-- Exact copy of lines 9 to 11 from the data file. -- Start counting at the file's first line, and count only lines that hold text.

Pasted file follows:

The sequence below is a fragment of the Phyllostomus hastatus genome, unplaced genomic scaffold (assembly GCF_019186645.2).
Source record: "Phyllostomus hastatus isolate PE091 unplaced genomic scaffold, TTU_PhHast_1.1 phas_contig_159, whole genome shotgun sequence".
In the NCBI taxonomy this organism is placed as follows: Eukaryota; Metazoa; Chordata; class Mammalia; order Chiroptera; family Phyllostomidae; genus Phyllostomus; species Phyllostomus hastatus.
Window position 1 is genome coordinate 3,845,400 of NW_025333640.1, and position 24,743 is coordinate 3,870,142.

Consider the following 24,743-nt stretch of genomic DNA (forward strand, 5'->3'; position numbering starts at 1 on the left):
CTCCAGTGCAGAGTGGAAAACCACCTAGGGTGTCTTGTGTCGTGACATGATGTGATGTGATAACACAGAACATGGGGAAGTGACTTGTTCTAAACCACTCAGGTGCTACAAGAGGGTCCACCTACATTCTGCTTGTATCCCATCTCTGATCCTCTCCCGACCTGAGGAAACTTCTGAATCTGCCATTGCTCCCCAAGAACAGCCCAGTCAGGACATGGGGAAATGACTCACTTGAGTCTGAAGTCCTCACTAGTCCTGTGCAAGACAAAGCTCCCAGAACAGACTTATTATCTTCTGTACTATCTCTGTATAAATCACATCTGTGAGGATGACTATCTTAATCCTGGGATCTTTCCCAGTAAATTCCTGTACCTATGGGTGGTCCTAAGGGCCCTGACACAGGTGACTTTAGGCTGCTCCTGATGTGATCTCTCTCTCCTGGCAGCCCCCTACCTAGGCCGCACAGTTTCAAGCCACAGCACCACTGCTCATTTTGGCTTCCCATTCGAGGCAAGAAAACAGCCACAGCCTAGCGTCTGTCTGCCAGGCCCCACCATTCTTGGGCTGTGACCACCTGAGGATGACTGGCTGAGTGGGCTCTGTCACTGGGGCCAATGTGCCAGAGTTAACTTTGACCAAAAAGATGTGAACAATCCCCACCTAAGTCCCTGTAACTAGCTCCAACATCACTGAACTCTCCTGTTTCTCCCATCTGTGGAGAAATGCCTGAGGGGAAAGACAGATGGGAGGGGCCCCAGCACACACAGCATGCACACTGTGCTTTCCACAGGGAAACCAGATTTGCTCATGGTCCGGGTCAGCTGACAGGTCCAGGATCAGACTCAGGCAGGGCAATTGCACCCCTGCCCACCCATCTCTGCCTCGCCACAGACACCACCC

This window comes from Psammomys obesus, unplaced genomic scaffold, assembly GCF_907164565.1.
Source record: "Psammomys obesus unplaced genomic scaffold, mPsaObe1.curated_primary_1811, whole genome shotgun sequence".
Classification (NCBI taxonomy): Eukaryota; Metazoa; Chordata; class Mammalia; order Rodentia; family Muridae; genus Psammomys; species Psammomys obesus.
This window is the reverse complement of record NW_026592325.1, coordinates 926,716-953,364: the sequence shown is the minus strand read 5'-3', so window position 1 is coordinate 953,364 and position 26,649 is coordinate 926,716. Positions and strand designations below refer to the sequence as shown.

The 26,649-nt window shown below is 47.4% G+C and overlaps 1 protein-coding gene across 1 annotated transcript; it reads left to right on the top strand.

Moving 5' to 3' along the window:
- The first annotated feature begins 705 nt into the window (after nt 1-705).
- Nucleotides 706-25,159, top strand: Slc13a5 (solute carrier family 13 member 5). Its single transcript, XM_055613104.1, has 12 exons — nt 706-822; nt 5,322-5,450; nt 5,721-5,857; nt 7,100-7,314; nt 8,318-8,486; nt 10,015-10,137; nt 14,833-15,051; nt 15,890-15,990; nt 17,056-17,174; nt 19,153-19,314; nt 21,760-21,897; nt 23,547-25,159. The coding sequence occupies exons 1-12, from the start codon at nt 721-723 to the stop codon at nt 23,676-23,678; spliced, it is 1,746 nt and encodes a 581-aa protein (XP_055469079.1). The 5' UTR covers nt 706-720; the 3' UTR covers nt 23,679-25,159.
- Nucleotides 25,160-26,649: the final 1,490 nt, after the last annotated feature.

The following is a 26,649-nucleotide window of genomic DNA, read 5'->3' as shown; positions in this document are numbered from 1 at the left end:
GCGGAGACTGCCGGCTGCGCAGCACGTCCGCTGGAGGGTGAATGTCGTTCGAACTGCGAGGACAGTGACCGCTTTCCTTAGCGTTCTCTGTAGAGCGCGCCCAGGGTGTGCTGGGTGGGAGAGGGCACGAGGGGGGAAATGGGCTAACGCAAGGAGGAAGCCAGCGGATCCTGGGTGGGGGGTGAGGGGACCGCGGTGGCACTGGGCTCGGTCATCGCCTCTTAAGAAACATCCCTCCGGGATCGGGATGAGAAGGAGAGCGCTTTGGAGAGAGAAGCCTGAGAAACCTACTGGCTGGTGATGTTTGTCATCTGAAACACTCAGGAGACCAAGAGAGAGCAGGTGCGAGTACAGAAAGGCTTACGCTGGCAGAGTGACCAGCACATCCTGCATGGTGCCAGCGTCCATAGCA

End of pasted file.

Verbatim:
Classification (NCBI taxonomy): Eukaryota; Metazoa; Chordata; class Mammalia; order Rodentia; family Muridae; genus Psammomys; species Psammomys obesus.
This window is the reverse complement of record NW_026592325.1, coordinates 926,716-953,364: the sequence shown is the minus strand read 5'-3', so window position 1 is coordinate 953,364 and position 26,649 is coordinate 926,716. Positions and strand designations below refer to the sequence as shown.

The 26,649-nt window shown below is 47.4% G+C and overlaps 1 protein-coding gene across 1 annotated transcript; it reads left to right on the top strand.